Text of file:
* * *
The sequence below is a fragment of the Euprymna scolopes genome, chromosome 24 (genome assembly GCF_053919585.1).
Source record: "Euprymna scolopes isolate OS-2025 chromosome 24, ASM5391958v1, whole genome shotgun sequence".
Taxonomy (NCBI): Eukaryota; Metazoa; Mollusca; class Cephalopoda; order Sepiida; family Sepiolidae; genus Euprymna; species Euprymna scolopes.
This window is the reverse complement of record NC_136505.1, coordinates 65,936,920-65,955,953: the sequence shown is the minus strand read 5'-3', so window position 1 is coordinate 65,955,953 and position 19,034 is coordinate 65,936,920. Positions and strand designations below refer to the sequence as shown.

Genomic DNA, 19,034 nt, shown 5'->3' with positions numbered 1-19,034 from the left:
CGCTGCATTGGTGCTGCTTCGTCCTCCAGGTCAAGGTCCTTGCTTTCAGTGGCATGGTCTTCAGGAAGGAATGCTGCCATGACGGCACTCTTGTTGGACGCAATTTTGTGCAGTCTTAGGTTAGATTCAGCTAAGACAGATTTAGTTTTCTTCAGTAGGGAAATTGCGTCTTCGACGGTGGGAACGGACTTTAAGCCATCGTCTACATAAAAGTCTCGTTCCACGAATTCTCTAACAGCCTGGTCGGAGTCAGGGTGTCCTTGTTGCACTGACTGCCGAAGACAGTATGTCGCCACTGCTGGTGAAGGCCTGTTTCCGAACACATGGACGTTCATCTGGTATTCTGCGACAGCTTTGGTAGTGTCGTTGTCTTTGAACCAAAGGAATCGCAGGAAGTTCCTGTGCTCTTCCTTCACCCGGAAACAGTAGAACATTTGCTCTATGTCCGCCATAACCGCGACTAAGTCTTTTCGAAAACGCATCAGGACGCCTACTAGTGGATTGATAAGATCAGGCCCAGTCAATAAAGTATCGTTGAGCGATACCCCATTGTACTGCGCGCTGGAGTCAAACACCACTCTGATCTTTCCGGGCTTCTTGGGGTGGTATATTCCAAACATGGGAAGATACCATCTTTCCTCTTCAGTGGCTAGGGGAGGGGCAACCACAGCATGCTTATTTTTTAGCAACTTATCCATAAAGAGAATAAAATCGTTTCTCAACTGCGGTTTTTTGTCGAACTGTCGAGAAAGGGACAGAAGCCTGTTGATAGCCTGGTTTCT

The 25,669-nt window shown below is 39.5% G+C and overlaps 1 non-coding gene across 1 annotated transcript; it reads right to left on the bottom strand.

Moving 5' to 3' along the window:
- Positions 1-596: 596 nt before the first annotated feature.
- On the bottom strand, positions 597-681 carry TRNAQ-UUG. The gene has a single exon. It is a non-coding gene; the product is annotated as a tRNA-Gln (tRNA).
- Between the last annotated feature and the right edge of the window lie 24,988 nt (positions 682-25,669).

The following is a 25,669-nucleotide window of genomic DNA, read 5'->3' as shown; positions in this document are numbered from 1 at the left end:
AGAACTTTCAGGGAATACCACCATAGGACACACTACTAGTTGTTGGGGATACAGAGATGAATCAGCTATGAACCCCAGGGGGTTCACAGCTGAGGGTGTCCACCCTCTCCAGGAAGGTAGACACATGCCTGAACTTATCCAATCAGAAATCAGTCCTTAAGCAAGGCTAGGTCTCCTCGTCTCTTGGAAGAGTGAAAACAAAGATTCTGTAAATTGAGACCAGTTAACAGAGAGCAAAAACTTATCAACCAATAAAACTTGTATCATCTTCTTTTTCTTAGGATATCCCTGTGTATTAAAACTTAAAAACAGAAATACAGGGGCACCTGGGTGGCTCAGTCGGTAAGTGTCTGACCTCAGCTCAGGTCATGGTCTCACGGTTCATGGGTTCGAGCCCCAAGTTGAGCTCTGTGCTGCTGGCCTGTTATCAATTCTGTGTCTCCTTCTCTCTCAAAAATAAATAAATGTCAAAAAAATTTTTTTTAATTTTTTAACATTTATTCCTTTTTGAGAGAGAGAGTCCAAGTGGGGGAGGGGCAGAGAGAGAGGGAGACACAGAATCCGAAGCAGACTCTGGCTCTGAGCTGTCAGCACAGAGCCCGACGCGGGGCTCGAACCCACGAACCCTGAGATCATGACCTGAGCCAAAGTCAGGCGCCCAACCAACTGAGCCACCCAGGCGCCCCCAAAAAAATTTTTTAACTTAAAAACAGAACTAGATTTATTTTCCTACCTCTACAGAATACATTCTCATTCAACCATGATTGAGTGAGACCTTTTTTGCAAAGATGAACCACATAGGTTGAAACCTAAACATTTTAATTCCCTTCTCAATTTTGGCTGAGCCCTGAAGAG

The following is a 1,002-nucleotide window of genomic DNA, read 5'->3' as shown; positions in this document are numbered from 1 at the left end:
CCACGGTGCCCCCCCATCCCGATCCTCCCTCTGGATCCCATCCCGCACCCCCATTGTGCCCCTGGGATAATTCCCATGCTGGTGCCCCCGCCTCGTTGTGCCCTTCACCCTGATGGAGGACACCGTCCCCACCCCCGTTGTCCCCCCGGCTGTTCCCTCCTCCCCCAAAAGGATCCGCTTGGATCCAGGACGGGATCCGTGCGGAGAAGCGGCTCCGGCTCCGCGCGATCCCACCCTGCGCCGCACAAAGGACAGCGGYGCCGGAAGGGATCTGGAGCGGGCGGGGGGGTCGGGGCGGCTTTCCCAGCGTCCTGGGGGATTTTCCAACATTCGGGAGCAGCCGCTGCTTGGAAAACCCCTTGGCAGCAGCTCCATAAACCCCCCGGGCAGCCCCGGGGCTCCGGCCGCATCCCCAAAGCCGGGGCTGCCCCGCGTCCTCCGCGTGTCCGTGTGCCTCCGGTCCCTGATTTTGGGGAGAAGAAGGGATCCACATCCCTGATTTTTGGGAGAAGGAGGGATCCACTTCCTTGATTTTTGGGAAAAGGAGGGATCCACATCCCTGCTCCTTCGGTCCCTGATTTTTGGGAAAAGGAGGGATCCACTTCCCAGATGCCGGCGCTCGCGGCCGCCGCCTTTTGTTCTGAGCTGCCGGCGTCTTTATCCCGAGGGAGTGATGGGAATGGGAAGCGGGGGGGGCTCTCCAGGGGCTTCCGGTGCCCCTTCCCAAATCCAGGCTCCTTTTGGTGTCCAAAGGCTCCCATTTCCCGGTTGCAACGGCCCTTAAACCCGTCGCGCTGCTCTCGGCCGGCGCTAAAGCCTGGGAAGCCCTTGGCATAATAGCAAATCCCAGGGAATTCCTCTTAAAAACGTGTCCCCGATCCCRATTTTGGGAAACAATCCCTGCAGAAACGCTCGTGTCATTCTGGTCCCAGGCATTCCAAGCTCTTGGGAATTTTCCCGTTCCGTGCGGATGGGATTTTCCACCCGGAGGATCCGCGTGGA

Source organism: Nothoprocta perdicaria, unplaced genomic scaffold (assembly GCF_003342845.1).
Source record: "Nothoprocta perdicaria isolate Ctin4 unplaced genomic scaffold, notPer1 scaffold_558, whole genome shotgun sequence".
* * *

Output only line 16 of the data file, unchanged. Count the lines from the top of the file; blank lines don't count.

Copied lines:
Source organism: Nothoprocta perdicaria, unplaced genomic scaffold (assembly GCF_003342845.1).